The law may seem clear: a minister who has been indicted must resign. However, there is no such stipulation for a prime minister. The reason, according to most interpretations, is a practical one: if a prime minister were to resign, this would bring down the government and make a new coalition or elections necessary. Therefore, a sitting prime minister has automatic immunity.
Results for Tag: BennyGantz
The deciding factor may well be whether Netanyahu is indicted on one or more of the charges against him. While many of his supporters might remain loyal to him through another election, there is still the option of avoiding a new election entirely if Netanyahu’s own party were to decide to join a coalition with Blue and White. This would only be possible if Likud replaced Netanyahu. At present this seems like a slim possibility, but these are unchartered waters in which anything could happen.
Yet a deeper explanation of the results lies not only with the tactics employed but also with changing demographics in Israeli society and growing internal divisions. It is also important to note the years of relative calm Israelis have experienced despite the con-inued occupation. Indeed, the occupation was rarely mentioned during the election campaign, except by the small parties on the left. Nor was the economy much of an issue. People may complain about the cost of living, especially the cost of housing, or poor hospital conditions. But the past several years have seen no economic crisis, and the economy appears to be running smoothly.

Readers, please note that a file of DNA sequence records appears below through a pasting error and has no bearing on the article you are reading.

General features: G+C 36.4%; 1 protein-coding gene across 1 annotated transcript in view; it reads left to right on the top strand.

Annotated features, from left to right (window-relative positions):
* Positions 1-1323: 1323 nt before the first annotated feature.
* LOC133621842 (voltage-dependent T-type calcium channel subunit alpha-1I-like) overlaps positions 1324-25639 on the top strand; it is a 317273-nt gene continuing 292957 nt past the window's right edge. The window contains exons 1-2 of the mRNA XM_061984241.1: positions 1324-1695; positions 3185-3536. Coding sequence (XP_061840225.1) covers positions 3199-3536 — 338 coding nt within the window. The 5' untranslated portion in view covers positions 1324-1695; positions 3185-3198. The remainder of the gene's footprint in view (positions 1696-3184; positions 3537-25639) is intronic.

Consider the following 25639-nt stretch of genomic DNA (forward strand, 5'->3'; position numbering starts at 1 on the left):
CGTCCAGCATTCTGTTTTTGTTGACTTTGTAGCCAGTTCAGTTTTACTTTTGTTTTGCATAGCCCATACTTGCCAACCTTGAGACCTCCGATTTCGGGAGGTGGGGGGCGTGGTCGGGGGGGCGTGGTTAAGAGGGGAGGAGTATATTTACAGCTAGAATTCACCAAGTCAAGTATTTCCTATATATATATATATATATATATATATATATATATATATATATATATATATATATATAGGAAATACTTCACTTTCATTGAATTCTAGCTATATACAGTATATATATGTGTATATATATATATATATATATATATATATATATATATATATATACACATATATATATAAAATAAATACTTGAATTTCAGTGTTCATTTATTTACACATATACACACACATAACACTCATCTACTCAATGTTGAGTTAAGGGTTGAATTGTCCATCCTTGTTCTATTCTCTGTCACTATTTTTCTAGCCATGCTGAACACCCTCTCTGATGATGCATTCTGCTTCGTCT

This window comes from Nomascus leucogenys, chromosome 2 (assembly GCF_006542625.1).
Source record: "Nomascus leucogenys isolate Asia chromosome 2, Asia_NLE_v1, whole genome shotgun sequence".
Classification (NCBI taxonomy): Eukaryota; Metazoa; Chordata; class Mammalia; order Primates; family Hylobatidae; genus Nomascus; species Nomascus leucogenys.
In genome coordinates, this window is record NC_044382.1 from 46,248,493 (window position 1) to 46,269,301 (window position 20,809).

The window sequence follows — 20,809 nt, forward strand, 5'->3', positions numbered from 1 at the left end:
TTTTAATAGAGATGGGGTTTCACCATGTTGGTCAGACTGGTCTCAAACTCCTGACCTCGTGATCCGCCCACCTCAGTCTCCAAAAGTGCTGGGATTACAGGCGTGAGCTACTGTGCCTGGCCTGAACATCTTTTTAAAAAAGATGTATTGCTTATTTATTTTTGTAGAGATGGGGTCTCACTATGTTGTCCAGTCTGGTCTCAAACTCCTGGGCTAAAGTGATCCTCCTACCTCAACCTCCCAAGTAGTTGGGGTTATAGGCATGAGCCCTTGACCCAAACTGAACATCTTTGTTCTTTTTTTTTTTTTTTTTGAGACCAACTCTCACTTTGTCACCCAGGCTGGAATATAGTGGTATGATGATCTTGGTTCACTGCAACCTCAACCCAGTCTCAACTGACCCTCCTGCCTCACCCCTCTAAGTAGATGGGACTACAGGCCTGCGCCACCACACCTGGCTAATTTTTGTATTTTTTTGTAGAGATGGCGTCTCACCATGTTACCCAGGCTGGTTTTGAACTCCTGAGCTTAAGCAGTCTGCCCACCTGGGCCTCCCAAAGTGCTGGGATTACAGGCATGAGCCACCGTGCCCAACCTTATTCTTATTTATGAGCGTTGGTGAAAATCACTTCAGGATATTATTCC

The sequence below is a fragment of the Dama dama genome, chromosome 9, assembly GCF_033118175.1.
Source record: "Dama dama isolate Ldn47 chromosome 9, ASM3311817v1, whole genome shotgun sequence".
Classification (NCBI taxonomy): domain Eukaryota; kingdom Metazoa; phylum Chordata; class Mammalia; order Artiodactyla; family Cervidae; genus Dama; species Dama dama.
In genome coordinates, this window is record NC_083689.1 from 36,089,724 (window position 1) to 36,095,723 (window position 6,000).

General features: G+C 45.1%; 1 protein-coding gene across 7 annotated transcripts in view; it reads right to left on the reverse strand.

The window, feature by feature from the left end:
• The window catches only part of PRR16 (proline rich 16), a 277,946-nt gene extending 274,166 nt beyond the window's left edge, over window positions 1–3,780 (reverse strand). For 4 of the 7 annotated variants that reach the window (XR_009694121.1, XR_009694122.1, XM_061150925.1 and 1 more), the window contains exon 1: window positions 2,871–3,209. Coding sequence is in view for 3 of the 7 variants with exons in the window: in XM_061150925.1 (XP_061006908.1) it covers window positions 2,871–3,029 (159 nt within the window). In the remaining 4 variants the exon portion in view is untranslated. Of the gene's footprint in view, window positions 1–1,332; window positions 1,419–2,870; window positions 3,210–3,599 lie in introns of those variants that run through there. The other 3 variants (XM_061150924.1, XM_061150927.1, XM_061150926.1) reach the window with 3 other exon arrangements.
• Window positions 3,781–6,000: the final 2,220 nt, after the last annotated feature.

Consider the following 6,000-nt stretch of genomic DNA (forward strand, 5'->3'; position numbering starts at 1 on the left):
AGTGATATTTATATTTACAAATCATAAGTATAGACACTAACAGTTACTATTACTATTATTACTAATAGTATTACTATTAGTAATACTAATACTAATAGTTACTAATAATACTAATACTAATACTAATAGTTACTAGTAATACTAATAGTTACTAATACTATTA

So far, this speculation is undermining discussion about the real issues facing Israelis today: the occupation, emerging apartheid, the anti-democratic nature of recent legislation, government incitement and racism. Only anti-corruption is accorded a central place and only because there are four cases pending against Netanyahu. A decision on whether he will be indicted will be announced before the elections.